- This block is divided into two – both neurology and psychiatry.
- Neurology is really about NEUROANATOMY. It is really important to have a good understanding of how neuroanatomy correlates with clinical presentations. One of the questions that neurologists like the most is: “where is the lesion?” You really have to be ready to visualize how neurons travel within the nervous system to grasp manifestations of neurological pathologies.
- Take your time when studying lectures on neuroanatomy – draw the pathways if that helps you. As previously said, it is really about the neuroanatomy.
- If you want to pursue your understanding on neuroanatomy even further, the book “Neuroanatomy Through Clinical Cases” by Blumenfield is a great one, as it even correlates the anatomy with important presentations.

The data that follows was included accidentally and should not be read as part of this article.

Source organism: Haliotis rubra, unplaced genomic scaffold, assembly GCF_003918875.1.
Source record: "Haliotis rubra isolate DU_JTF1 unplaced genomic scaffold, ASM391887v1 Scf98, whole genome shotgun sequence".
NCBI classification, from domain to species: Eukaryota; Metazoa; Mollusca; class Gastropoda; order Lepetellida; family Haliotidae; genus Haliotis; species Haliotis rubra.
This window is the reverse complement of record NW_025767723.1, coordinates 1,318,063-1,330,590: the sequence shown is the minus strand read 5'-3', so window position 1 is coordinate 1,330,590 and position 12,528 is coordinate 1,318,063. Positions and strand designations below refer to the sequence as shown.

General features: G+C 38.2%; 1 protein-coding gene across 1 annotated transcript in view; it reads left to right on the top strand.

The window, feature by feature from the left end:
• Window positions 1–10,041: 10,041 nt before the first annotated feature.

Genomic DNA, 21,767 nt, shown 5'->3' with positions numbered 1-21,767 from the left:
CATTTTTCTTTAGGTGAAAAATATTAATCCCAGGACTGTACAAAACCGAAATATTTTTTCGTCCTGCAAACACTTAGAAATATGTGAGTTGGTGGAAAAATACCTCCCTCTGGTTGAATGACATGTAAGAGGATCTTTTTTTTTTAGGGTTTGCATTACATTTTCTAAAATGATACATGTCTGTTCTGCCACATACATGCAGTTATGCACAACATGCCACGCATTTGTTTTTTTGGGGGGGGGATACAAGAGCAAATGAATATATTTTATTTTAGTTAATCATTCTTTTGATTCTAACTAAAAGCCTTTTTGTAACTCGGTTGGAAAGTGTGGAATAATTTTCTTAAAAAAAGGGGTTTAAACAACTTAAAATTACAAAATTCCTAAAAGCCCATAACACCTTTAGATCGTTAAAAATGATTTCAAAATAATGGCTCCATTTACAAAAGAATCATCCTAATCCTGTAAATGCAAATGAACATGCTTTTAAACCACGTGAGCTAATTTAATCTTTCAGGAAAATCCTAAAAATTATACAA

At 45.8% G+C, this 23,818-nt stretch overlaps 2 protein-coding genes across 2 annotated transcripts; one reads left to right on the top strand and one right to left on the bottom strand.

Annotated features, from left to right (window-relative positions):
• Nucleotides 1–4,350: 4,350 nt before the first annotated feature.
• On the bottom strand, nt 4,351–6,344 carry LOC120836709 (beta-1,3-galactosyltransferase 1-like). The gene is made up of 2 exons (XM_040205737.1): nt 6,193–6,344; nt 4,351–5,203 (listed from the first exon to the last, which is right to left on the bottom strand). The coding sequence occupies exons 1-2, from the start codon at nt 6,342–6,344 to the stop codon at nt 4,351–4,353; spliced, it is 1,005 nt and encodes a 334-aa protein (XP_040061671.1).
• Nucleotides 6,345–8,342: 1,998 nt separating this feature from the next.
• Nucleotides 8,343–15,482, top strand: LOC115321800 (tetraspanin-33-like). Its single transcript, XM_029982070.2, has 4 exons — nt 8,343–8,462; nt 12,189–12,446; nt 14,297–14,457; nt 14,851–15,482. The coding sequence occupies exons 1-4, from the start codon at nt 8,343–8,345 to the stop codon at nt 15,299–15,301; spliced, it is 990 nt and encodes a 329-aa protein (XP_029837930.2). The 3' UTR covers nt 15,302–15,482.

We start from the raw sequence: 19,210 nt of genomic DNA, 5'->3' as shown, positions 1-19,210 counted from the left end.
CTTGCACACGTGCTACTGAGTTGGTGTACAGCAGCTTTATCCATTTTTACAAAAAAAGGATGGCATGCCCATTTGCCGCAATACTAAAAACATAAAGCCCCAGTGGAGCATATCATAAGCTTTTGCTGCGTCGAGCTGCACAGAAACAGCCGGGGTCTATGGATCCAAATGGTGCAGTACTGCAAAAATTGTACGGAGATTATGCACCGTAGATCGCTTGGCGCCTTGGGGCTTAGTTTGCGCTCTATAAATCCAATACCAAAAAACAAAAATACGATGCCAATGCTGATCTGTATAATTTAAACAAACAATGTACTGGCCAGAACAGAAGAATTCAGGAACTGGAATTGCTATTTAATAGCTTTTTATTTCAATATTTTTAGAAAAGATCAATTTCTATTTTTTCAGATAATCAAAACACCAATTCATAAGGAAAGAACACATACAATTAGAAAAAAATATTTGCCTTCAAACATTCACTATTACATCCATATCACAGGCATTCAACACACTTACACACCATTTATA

- For psychiatry, lectures may seem abstract, as many go over DSM-V criteria of psychiatric diseases. Do not worry too much about memorizing these criteria – it is mainly about knowing their presentations rather than very specific details on how to diagnose them.
- A good book that may help you better understand psychiatric diseases is “First Aid Psychiatry”. It is a great resource for clerkship, but may also help you correlate the theory with more concrete clinical scenarios.
- This block has a midterm and a final. Even if the latter is cumulative, it concentrates much more on the new lectures not covered in the midterm. But it is a lot of material: start studying early!
- The Psychiatry Interview, by Carlat (can be easily bought on Amazon; great book on how to organize a psychiatry interview and great tips on how to ask questions)
- First Aid Psychiatry (excellent book for reference and study guide on all psychiatric diseases that we need to know as medical students).